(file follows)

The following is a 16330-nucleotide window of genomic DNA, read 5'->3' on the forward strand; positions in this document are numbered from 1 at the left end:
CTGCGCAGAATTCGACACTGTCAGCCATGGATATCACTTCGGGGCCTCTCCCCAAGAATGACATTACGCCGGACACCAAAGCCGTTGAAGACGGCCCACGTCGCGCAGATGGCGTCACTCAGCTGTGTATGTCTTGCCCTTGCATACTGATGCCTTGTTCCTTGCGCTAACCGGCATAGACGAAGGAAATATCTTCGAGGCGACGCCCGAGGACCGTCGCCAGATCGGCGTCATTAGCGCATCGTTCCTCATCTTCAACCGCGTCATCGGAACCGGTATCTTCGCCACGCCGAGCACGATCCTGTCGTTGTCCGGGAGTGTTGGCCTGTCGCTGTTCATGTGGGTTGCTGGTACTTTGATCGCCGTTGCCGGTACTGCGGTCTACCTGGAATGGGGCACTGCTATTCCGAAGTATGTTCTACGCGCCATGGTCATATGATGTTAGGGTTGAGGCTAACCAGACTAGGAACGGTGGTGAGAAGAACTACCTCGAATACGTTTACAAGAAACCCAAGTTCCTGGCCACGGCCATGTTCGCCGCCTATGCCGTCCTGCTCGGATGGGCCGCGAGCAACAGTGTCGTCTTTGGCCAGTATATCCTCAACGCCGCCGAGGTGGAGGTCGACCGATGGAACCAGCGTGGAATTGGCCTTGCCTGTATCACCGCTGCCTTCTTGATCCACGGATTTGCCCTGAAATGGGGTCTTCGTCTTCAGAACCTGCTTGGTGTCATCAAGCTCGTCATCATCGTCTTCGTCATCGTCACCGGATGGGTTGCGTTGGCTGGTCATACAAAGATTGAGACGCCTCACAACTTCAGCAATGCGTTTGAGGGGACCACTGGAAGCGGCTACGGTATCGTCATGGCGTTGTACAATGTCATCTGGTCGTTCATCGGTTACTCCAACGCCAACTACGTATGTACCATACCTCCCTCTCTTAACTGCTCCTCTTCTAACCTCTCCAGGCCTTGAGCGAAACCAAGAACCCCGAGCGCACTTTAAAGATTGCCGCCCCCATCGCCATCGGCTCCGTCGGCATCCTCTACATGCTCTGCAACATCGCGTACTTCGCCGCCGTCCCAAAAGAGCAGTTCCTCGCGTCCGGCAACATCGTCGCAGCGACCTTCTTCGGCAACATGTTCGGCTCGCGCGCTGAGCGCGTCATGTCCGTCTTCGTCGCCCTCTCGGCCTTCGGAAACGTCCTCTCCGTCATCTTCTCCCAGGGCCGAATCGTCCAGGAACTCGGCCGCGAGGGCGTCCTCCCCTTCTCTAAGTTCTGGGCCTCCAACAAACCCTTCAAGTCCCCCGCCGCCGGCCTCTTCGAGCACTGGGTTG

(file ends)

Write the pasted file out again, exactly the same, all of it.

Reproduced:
The following is a 16330-nucleotide window of genomic DNA, read 5'->3' on the forward strand; positions in this document are numbered from 1 at the left end:
CTGCGCAGAATTCGACACTGTCAGCCATGGATATCACTTCGGGGCCTCTCCCCAAGAATGACATTACGCCGGACACCAAAGCCGTTGAAGACGGCCCACGTCGCGCAGATGGCGTCACTCAGCTGTGTATGTCTTGCCCTTGCATACTGATGCCTTGTTCCTTGCGCTAACCGGCATAGACGAAGGAAATATCTTCGAGGCGACGCCCGAGGACCGTCGCCAGATCGGCGTCATTAGCGCATCGTTCCTCATCTTCAACCGCGTCATCGGAACCGGTATCTTCGCCACGCCGAGCACGATCCTGTCGTTGTCCGGGAGTGTTGGCCTGTCGCTGTTCATGTGGGTTGCTGGTACTTTGATCGCCGTTGCCGGTACTGCGGTCTACCTGGAATGGGGCACTGCTATTCCGAAGTATGTTCTACGCGCCATGGTCATATGATGTTAGGGTTGAGGCTAACCAGACTAGGAACGGTGGTGAGAAGAACTACCTCGAATACGTTTACAAGAAACCCAAGTTCCTGGCCACGGCCATGTTCGCCGCCTATGCCGTCCTGCTCGGATGGGCCGCGAGCAACAGTGTCGTCTTTGGCCAGTATATCCTCAACGCCGCCGAGGTGGAGGTCGACCGATGGAACCAGCGTGGAATTGGCCTTGCCTGTATCACCGCTGCCTTCTTGATCCACGGATTTGCCCTGAAATGGGGTCTTCGTCTTCAGAACCTGCTTGGTGTCATCAAGCTCGTCATCATCGTCTTCGTCATCGTCACCGGATGGGTTGCGTTGGCTGGTCATACAAAGATTGAGACGCCTCACAACTTCAGCAATGCGTTTGAGGGGACCACTGGAAGCGGCTACGGTATCGTCATGGCGTTGTACAATGTCATCTGGTCGTTCATCGGTTACTCCAACGCCAACTACGTATGTACCATACCTCCCTCTCTTAACTGCTCCTCTTCTAACCTCTCCAGGCCTTGAGCGAAACCAAGAACCCCGAGCGCACTTTAAAGATTGCCGCCCCCATCGCCATCGGCTCCGTCGGCATCCTCTACATGCTCTGCAACATCGCGTACTTCGCCGCCGTCCCAAAAGAGCAGTTCCTCGCGTCCGGCAACATCGTCGCAGCGACCTTCTTCGGCAACATGTTCGGCTCGCGCGCTGAGCGCGTCATGTCCGTCTTCGTCGCCCTCTCGGCCTTCGGAAACGTCCTCTCCGTCATCTTCTCCCAGGGCCGAATCGTCCAGGAACTCGGCCGCGAGGGCGTCCTCCCCTTCTCTAAGTTCTGGGCCTCCAACAAACCCTTCAAGTCCCCCGCCGCCGGCCTCTTCGAGCACTGGGTTG